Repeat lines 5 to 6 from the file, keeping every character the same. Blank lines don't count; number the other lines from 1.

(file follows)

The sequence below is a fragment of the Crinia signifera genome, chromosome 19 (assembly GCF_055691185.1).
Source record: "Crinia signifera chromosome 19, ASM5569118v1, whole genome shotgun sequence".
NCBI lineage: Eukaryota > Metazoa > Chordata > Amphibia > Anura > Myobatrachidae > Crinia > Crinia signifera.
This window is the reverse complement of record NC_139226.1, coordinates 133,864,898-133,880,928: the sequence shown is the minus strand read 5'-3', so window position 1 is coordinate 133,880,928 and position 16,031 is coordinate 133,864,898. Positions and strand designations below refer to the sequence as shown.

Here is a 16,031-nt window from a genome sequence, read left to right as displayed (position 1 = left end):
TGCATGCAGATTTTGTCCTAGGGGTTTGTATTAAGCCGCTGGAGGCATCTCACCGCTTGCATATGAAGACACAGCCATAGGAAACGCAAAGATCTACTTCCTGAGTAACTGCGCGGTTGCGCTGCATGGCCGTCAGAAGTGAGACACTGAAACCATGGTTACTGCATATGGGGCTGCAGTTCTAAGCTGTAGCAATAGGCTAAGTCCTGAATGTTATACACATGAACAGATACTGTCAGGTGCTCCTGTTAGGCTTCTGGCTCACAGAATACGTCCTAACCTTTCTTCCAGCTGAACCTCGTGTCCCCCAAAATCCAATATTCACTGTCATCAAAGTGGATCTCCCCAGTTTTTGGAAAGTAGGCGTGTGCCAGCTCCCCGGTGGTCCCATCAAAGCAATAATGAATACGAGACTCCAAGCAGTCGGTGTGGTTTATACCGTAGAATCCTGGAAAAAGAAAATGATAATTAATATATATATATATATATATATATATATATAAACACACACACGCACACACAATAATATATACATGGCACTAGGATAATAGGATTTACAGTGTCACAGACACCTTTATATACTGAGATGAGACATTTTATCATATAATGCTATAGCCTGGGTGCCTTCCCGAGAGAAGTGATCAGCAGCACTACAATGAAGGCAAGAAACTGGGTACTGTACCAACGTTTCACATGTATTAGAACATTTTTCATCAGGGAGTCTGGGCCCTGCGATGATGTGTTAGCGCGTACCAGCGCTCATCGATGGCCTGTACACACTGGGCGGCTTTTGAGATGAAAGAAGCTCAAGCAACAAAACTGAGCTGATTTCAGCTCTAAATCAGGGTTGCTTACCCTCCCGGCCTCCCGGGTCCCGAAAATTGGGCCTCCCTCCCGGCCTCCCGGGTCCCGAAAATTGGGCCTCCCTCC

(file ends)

Here is a 16,031-nt window from a genome sequence, read left to right as displayed (position 1 = left end):
TGCATGCAGATTTTGTCCTAGGGGTTTGTATTAAGCCGCTGGAGGCATCTCACCGCTTGCATATGAAGACACAGCCATAGGAAACGCAAAGATCTACTTCCTGAGTAACTGCGCGGTTGCGCTGCATGGCCGTCAGAAGTGAGACACTGAAACCATGGTTACTGCATATGGGGCTGCAGTTCTAAGCTGTAGCAATAGGCTAAGTCCTGAATGTTATACACATGAACAGATACTGTCAGGTGCTCCTGTTAGGCTTCTGGCTCACAGAATACGTCCTAACCTTTCTTCCAGCTGAACCTCGTGTCCCCCAAAATCCAATATTCACTGTCATCAAAGTGGATCTCCCCAGTTTTTGGAAAGTAGGCGTGTGCCAGCTCCCCGGTGGTCCCATCAAAGCAATAATGAATACGAGACTCCAAGCAGTCGGTGTGGTTTATACCGTAGAATCCTGGAAAAAGAAAATGATAATTAATATATATATATATATATATATATATATATAAACACACACACGCACACACAATAATATATACATGGCACTAGGATAATAGGATTTACAGTGTCACAGACACCTTTATATACTGAGATGAGACATTTTATCATATAATGCTATAGCCTGGGTGCCTTCCCGAGAGAAGTGATCAGCAGCACTACAATGAAGGCAAGAAACTGGGTACTGTACCAACGTTTCACATGTATTAGAACATTTTTCATCAGGGAGTCTGGGCCCTGCGATGATGTGTTAGCGCGTACCAGCGCTCATCGATGGCCTGTACACACTGGGCGGCTTTTGAGATGAAAGAAGCTCAAGCAACAAAACTGAGCTGATTTCAGCTCTAAATCAGGGTTGCTTACCCTCCCGGCCTCCCGGGTCCCGAAAATTGGGCCTCCCTCCCGGCCTCCCGGGTCCCGAAAATTGGGCCTCCCTCC